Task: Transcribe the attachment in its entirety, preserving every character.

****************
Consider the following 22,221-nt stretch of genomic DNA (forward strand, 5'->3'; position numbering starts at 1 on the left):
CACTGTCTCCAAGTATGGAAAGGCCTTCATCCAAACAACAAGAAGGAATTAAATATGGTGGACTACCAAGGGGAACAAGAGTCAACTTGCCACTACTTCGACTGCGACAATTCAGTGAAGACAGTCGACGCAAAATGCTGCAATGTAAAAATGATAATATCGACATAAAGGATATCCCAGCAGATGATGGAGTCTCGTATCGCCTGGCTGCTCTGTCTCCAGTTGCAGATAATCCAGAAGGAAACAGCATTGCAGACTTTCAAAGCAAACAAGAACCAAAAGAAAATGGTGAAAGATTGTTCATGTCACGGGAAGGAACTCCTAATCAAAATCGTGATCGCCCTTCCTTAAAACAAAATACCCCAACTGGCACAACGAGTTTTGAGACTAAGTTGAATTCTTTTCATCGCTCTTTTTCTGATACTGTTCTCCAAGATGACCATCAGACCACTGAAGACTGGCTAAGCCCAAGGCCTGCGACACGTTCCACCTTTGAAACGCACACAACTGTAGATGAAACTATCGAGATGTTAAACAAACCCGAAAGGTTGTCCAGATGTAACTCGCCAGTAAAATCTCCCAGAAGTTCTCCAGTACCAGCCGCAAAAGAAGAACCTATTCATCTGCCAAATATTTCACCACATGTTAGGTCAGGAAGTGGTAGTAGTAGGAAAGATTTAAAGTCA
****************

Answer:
Consider the following 22,221-nt stretch of genomic DNA (forward strand, 5'->3'; position numbering starts at 1 on the left):
CACTGTCTCCAAGTATGGAAAGGCCTTCATCCAAACAACAAGAAGGAATTAAATATGGTGGACTACCAAGGGGAACAAGAGTCAACTTGCCACTACTTCGACTGCGACAATTCAGTGAAGACAGTCGACGCAAAATGCTGCAATGTAAAAATGATAATATCGACATAAAGGATATCCCAGCAGATGATGGAGTCTCGTATCGCCTGGCTGCTCTGTCTCCAGTTGCAGATAATCCAGAAGGAAACAGCATTGCAGACTTTCAAAGCAAACAAGAACCAAAAGAAAATGGTGAAAGATTGTTCATGTCACGGGAAGGAACTCCTAATCAAAATCGTGATCGCCCTTCCTTAAAACAAAATACCCCAACTGGCACAACGAGTTTTGAGACTAAGTTGAATTCTTTTCATCGCTCTTTTTCTGATACTGTTCTCCAAGATGACCATCAGACCACTGAAGACTGGCTAAGCCCAAGGCCTGCGACACGTTCCACCTTTGAAACGCACACAACTGTAGATGAAACTATCGAGATGTTAAACAAACCCGAAAGGTTGTCCAGATGTAACTCGCCAGTAAAATCTCCCAGAAGTTCTCCAGTACCAGCCGCAAAAGAAGAACCTATTCATCTGCCAAATATTTCACCACATGTTAGGTCAGGAAGTGGTAGTAGTAGGAAAGATTTAAAGTCA